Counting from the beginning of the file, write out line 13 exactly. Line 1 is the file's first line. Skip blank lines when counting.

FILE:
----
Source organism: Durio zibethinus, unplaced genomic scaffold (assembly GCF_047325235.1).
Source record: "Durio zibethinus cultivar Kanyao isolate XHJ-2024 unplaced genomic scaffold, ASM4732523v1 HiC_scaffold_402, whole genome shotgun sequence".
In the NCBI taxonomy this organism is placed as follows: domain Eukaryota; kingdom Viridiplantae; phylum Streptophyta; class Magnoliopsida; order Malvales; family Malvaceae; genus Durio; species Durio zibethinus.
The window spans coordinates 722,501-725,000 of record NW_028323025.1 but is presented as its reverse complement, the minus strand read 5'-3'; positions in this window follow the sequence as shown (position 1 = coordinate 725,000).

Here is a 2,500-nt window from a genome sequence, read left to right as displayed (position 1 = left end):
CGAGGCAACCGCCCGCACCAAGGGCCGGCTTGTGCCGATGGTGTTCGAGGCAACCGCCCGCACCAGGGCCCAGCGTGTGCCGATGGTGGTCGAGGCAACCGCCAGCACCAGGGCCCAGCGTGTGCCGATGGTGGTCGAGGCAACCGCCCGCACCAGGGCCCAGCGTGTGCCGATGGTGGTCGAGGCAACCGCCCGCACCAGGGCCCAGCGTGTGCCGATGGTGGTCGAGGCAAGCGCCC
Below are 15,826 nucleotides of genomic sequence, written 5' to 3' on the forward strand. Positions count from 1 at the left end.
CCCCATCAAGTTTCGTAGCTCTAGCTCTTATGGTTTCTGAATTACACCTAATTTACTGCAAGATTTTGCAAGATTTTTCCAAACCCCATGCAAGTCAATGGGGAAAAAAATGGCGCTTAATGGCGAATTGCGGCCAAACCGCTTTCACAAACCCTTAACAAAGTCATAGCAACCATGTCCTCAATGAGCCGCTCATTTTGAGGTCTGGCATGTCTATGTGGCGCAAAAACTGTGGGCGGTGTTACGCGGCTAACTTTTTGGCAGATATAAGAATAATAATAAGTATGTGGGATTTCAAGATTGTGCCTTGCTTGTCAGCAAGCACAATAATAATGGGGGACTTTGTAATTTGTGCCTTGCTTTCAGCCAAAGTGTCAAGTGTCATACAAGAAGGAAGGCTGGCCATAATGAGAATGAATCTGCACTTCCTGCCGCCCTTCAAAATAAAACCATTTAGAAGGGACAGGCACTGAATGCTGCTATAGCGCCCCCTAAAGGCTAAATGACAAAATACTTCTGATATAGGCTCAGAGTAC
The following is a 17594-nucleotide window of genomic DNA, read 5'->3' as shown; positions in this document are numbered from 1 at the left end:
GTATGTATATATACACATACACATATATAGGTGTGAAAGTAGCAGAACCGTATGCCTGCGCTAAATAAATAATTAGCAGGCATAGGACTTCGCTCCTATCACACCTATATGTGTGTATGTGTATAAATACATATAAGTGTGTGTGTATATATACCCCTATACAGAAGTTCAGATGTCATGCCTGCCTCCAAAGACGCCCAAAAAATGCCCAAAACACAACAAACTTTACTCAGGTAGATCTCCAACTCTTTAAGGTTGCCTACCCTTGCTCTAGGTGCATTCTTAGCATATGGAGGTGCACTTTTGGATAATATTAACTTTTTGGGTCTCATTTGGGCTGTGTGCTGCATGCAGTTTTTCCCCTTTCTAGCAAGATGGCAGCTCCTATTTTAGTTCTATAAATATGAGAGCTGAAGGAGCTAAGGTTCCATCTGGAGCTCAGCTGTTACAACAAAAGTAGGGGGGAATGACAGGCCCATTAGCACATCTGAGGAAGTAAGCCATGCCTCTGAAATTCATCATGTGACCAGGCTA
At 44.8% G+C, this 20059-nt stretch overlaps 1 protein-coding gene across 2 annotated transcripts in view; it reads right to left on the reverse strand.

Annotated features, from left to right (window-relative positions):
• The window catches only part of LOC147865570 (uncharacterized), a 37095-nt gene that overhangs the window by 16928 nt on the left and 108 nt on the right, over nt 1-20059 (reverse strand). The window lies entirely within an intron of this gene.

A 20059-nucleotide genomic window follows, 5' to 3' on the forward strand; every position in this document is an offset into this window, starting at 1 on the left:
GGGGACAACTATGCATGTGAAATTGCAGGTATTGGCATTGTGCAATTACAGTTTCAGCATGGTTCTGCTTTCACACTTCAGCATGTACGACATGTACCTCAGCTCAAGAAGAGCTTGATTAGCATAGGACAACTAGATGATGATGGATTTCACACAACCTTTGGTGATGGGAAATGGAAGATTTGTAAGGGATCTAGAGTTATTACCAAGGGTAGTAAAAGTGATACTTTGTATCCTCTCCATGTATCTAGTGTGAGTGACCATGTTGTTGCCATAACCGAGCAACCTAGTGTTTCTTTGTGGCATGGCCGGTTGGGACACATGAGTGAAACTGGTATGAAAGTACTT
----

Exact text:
• The window catches only part of LOC147865570 (uncharacterized), a 37095-nt gene that overhangs the window by 16928 nt on the left and 108 nt on the right, over nt 1-20059 (reverse strand). The window lies entirely within an intron of this gene.